What is suspensive condition?

Article 1181 of the Civil Code of the Philippines provides:
ART. 1181. In conditional obligations, the acquisition of rights, as well as the extinguishment or loss of those already acquired, shall depend upon the happening of the event which constitutes the condition. (1114) 
The happening of a suspensive condition gives rise to an obligation. In Gaite vs. Fonacier,[1] the Supreme Court discussed the concept of suspensive condition, to wit:
What characterizes a conditional obligation is the fact that its efficacy or obligatory force (as distinguished from its demandability) is subordinated to the happening of a future and uncertain event; so that if the suspensive condition does not take place, the parties would stand as if the conditional obligation had never existed. (Emphasis supplied)

Moreover, before the fulfillment of a suspensive condition, the demandability and acquisition/ effectivity of the rights arising from the obligation is suspended, but the creditor may bring the appropriate actions for the preservation of his right.[2] After the fulfillment of a suspensive condition, the obligation arises or becomes effective. The obligor can be compelled to comply with what is incumbent upon him.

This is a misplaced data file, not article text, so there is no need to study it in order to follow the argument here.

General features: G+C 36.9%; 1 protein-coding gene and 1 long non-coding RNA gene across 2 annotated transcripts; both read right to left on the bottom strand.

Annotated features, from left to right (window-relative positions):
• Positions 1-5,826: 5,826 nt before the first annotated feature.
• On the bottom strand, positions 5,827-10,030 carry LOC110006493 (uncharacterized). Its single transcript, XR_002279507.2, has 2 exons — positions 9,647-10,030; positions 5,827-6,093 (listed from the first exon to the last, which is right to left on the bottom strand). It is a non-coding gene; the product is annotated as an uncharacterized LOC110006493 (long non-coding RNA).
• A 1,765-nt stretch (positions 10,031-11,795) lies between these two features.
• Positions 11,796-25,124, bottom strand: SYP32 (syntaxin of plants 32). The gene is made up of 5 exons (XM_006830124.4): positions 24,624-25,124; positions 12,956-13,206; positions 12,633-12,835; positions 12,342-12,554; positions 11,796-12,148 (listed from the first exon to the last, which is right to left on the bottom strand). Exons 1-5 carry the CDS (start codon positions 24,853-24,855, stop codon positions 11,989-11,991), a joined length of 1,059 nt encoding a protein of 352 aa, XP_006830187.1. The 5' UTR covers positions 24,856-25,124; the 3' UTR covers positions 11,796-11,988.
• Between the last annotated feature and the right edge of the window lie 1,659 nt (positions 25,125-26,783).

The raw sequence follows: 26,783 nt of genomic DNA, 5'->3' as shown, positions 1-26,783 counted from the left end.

Now, let's discuss the doctrine of constructive fulfillment of suspensive conditions. The condition shall be deemed fulfilled when the obligor voluntarily prevents its fulfillment.[3] The suspensive condition is deemed fulfilled when: a) obligor intends to prevent obligee from complying with the condition; and b) obligor actually prevents obligee from complying with the condition. These two requisites must concur. Mere intention of the debtor to prevent the happening of the condition, or to place ineffective obstacles to its compliance, without actually preventing the fulfillment, is insufficient.[4]

Furthermore, the effects of the happening of suspensive condition in obligations to give are: a) if reciprocal, the fruits and interests shall be deemed to have been mutually compensated a matter of justice and convenience[5]; and b) if unilateral, the debtor shall appropriate the fruits and interests received, unless from the nature and circumstance it should be inferred that the intention of the persons constituting the same was different.[6] On the other hand, the effects of the happening of suspensive condition in obligations to do or not to do are: a) the court shall determine the retroactive effect of the condition that has been complied with[7]; and b) the power of the court includes the determination of whether or not there will be any retroactive effect. This rule shall likewise apply in obligations with a resolutory condition.[8]

[1] G.R. No. L-11827, July 31, 1961.

[2] Article 1188, Civil Code.

[3] Article 1186, Civil Code.

[4] International Hotel Corporation v. Joaquin, G.R. No. 158361 (2013).

[5] Paragraph 1, Article 1187, Civil Code.

[6] Id.

[7] Paragraph 2, Article 1187, Civil Code.

[8] Paragraph 3, Article 1190, Civil Code.